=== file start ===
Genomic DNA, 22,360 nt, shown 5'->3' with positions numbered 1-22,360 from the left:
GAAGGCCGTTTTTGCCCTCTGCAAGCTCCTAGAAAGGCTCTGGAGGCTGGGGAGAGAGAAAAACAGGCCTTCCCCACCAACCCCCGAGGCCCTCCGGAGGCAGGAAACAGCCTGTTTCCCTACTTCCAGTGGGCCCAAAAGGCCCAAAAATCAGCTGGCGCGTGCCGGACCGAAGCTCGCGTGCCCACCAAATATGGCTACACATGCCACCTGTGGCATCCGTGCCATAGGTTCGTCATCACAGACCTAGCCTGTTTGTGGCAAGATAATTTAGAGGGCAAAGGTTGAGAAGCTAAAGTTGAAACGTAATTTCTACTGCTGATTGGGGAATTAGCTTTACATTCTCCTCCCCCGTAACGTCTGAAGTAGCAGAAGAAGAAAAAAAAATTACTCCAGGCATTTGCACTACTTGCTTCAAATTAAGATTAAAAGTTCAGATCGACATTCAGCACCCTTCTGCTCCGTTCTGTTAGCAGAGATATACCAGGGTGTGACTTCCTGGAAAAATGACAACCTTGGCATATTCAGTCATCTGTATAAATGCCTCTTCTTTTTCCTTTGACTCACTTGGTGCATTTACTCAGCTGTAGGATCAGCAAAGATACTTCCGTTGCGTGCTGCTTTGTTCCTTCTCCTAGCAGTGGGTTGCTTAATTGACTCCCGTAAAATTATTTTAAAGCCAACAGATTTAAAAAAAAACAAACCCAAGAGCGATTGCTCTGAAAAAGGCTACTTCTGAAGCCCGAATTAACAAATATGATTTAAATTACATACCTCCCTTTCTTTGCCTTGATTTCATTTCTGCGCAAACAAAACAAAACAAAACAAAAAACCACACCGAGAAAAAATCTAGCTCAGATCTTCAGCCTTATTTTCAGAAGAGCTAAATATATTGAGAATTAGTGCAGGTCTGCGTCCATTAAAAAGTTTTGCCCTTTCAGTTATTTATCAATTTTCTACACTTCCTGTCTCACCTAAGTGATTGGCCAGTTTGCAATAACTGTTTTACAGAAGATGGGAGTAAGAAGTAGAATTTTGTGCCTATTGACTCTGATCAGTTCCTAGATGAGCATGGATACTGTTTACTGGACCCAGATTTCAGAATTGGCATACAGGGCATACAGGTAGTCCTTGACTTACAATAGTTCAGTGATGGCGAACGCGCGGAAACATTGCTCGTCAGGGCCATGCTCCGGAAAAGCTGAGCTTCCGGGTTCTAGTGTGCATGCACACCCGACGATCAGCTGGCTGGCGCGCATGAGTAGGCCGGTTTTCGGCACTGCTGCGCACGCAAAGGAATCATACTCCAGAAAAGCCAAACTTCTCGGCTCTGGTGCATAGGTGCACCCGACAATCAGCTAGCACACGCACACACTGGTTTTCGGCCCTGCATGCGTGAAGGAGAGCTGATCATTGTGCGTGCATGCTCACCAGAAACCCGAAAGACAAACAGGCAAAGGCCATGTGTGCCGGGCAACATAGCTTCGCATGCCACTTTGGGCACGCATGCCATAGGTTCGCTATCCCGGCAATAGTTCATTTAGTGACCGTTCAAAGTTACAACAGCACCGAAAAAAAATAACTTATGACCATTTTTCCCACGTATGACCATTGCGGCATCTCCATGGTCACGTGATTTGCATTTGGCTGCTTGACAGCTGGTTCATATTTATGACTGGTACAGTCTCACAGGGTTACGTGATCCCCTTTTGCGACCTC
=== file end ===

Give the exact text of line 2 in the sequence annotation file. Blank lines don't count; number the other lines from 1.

GAAGGCCGTTTTTGCCCTCTGCAAGCTCCTAGAAAGGCTCTGGAGGCTGGGGAGAGAGAAAAACAGGCCTTCCCCACCAACCCCCGAGGCCCTCCGGAGGCAGGAAACAGCCTGTTTCCCTACTTCCAGTGGGCCCAAAAGGCCCAAAAATCAGCTGGCGCGTGCCGGACCGAAGCTCGCGTGCCCACCAAATATGGCTACACATGCCACCTGTGGCATCCGTGCCATAGGTTCGTCATCACAGACCTAGCCTGTTTGTGGCAAGATAATTTAGAGGGCAAAGGTTGAGAAGCTAAAGTTGAAACGTAATTTCTACTGCTGATTGGGGAATTAGCTTTACATTCTCCTCCCCCGTAACGTCTGAAGTAGCAGAAGAAGAAAAAAAAATTACTCCAGGCATTTGCACTACTTGCTTCAAATTAAGATTAAAAGTTCAGATCGACATTCAGCACCCTTCTGCTCCGTTCTGTTAGCAGAGATATACCAGGGTGTGACTTCCTGGAAAAATGACAACCTTGGCATATTCAGTCATCTGTATAAATGCCTCTTCTTTTTCCTTTGACTCACTTGGTGCATTTACTCAGCTGTAGGATCAGCAAAGATACTTCCGTTGCGTGCTGCTTTGTTCCTTCTCCTAGCAGTGGGTTGCTTAATTGACTCCCGTAAAATTATTTTAAAGCCAACAGATTTAAAAAAAAACAAACCCAAGAGCGATTGCTCTGAAAAAGGCTACTTCTGAAGCCCGAATTAACAAATATGATTTAAATTACATACCTCCCTTTCTTTGCCTTGATTTCATTTCTGCGCAAACAAAACAAAACAAAACAAAAAACCACACCGAGAAAAAATCTAGCTCAGATCTTCAGCCTTATTTTCAGAAGAGCTAAATATATTGAGAATTAGTGCAGGTCTGCGTCCATTAAAAAGTTTTGCCCTTTCAGTTATTTATCAATTTTCTACACTTCCTGTCTCACCTAAGTGATTGGCCAGTTTGCAATAACTGTTTTACAGAAGATGGGAGTAAGAAGTAGAATTTTGTGCCTATTGACTCTGATCAGTTCCTAGATGAGCATGGATACTGTTTACTGGACCCAGATTTCAGAATTGGCATACAGGGCATACAGGTAGTCCTTGACTTACAATAGTTCAGTGATGGCGAACGCGCGGAAACATTGCTCGTCAGGGCCATGCTCCGGAAAAGCTGAGCTTCCGGGTTCTAGTGTGCATGCACACCCGACGATCAGCTGGCTGGCGCGCATGAGTAGGCCGGTTTTCGGCACTGCTGCGCACGCAAAGGAATCATACTCCAGAAAAGCCAAACTTCTCGGCTCTGGTGCATAGGTGCACCCGACAATCAGCTAGCACACGCACACACTGGTTTTCGGCCCTGCATGCGTGAAGGAGAGCTGATCATTGTGCGTGCATGCTCACCAGAAACCCGAAAGACAAACAGGCAAAGGCCATGTGTGCCGGGCAACATAGCTTCGCATGCCACTTTGGGCACGCATGCCATAGGTTCGCTATCCCGGCAATAGTTCATTTAGTGACCGTTCAAAGTTACAACAGCACCGAAAAAAAATAACTTATGACCATTTTTCCCACGTATGACCATTGCGGCATCTCCATGGTCACGTGATTTGCATTTGGCTGCTTGACAGCTGGTTCATATTTATGACTGGTACAGTCTCACAGGGTTACGTGATCCCCTTTTGCGACCTC